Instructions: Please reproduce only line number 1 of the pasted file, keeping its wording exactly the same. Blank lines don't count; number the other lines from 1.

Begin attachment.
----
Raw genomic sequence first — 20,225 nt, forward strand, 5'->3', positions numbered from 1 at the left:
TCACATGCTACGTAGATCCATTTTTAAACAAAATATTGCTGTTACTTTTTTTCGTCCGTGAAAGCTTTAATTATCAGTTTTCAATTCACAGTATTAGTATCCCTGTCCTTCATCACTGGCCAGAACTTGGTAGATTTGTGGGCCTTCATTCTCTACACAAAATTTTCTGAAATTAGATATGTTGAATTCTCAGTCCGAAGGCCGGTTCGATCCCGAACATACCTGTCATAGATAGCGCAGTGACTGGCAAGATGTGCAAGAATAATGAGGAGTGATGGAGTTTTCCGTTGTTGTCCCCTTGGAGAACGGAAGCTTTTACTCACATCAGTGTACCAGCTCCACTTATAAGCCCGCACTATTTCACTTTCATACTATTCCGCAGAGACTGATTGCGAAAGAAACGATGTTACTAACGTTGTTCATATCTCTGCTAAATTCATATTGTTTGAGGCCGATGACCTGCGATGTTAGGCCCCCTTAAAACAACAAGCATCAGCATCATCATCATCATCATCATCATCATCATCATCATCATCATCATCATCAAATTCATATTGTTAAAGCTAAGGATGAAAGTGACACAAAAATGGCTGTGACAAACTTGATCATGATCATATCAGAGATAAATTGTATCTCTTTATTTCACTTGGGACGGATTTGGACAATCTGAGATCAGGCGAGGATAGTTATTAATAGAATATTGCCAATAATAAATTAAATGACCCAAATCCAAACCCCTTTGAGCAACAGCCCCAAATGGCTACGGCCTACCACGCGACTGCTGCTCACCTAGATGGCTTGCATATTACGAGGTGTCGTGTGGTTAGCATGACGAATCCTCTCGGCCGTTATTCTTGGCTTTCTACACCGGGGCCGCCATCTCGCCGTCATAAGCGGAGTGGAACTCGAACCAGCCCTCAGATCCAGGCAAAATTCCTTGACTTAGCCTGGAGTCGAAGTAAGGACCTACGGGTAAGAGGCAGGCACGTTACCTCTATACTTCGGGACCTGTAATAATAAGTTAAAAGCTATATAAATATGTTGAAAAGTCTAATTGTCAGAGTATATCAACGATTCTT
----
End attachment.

Raw genomic sequence first — 20,225 nt, forward strand, 5'->3', positions numbered from 1 at the left: